Calling Kim Soon-ak’s “Names”: An Interview with “Comfort” Director Emmanuel Moonchil Park

Posts Purplay Kang Purm

  • Created at2022.09.19
  • Updated at2023.07.27

It might be impossible to fully understand someone, but it might be possible to delve deeper into their life. Director Emmanuel Moonchil Park, who directed the documentary film “Comfort” (2002), explored layers upon layers of the late Kim Soon-ak, a victim of the Japanese military “Comfort Women,” through the film. She is brought back to life through the voices, animations, and music of the later generation of women.

Kim Soon-ak was referred to by countless names throughout her life: Kim Soon-ak, Kim Sun-ok, Walpae, Sadako, Deruko, Yoshiko, Matsudake, comfort woman, courtesan, madam of the brothel, housekeeper, mom, granny, mad dog, wino, gangster granny, and Ms. Soon-ak. As we can guess from her multiple names, her life was full of twists and turns we didn’t know or didn’t want to know about. The documentary “Comfort” remembers and reflects on the victim in a new, nonconventional way. Furthermore, the director’s attempt to deal with the Japanese military “Comfort Women” issue as the question of the moment evokes profound emotions and, at the same time, inspires hope for better attempts in the future. I had a conversation with director Emmanuel Moonchil Park, who always addresses “personal” and social issues through his documentary films.


Director Emmanuel Moonchil Park © ONEULTODAY


Q. It’s been a while since the film “Comfort” was released. How have you been?

I’m currently shooting the next film, which deals with the conflicts surrounding the construction of a mosque in Daegu.

Q. I heard you had felt pressured when you were offered a filmmaking project from the Daegu Citizen Forum for Halmuni. The project looked fairly difficult off the top of my head. What made you decide to “take it on”?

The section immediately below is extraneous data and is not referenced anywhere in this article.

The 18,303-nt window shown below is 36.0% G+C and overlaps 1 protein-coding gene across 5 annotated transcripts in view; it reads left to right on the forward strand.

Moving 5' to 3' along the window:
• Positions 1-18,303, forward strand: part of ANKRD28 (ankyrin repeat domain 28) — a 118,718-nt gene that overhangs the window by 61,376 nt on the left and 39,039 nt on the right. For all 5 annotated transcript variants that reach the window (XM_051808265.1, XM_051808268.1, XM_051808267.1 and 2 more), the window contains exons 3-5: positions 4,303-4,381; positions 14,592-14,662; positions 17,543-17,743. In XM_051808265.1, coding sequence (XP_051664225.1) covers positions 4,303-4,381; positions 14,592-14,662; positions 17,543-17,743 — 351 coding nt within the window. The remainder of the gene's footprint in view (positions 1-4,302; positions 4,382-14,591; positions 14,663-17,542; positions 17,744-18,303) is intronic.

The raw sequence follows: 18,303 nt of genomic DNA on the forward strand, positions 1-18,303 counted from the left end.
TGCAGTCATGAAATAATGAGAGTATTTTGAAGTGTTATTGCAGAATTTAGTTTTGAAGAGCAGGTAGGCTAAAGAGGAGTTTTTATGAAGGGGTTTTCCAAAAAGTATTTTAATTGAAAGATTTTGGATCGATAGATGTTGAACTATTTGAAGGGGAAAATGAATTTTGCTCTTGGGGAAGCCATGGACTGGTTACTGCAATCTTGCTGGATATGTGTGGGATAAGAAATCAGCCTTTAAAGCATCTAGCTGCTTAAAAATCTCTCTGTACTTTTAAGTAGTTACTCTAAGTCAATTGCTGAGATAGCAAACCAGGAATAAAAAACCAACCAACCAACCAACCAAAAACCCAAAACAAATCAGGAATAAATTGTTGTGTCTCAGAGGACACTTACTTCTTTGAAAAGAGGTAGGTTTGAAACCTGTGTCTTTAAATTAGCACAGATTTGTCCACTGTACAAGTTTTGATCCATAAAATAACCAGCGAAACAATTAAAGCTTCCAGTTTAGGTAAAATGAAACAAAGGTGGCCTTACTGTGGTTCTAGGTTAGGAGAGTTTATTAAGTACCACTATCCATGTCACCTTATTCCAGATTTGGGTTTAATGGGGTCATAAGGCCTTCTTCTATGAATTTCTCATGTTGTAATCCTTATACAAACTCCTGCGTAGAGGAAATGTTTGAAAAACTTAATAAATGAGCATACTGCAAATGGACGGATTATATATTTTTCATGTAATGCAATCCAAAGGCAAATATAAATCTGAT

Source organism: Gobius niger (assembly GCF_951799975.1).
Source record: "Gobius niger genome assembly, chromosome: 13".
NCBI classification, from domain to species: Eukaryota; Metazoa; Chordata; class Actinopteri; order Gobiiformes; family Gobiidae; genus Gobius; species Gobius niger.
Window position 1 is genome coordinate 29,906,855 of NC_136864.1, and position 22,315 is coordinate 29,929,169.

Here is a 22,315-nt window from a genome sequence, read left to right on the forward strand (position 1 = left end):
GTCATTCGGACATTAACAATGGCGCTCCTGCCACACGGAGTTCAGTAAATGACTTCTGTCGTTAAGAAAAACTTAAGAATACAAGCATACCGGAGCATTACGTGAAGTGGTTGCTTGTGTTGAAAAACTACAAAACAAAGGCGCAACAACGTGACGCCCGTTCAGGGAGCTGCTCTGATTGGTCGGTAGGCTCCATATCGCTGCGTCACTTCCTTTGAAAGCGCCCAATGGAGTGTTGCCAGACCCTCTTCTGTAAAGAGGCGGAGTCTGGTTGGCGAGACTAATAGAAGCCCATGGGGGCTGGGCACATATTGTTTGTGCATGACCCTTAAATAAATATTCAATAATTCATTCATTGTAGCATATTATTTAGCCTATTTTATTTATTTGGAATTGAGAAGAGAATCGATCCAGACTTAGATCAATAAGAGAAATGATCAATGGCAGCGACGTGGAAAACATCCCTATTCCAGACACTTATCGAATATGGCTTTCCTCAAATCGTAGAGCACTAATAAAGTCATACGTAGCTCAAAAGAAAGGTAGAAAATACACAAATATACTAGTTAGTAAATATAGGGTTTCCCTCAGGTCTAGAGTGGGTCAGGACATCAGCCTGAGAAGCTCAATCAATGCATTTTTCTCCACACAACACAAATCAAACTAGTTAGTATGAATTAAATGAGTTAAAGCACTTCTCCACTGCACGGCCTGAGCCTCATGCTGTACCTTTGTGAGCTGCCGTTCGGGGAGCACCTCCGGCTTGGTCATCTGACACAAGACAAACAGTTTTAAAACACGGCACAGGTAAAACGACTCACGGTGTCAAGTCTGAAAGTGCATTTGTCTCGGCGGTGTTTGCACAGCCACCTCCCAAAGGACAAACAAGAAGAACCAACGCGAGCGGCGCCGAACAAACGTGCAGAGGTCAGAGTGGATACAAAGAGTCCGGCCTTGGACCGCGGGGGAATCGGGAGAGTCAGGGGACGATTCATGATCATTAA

Initially, I felt burdened because there were already numerous remarkable works, and the subject of the Japanese military “Comfort Women” had been extensively covered. I was concerned about how to approach it differently to create something new. Reviewing related materials, however, I realized I could create a unique story. I thought that exploring the life of one individual in greater depth could lead to uncovering new stories and raising new questions.

Q. You must have examined a lot of related materials, including testimonies from the Japanese military “Comfort Women” victims before you started working on the film. I suppose the process itself was a learning experience. What have you learned or realized since then?

I used to look at the issue of “Comfort Women” as a single matter and grouped all the victims under the same category. However, upon closer examination, I became aware that each victim had a unique life, personality, character, and background. This awakening made me regret my previous perspective of seeing them only as “Comfort Women” without acknowledging their distinct personalities and lives.

Still from the film “Comfort” © Indieplug


Q. You may have encountered multiple stories concerning the victims. What was the reason for selecting Kim Soon-ak’s life to document over others?

Based on surviving materials, photos, and videos, I could deduce that Kim Soon-ak was a spirited and dignified person. It was captivating to witness her smoking, squatting on her haunches. She exuded a certain charm. After reading a critical biography titled “‘Comfort Woman’ Kim Soon-ak: No One Knows My Heart,” a collection of testimonies, I thought it would be great to have her as the main character. Although I had heard a lot about her life in the “comfort station,” I had never thought about what her life was like after that. The five to six decades of her life prior to disclosing that she was a victim was heartbreaking and numerous aspects of it remained hidden. Prostitution and the US military camp town were also deeply ingrained in her life.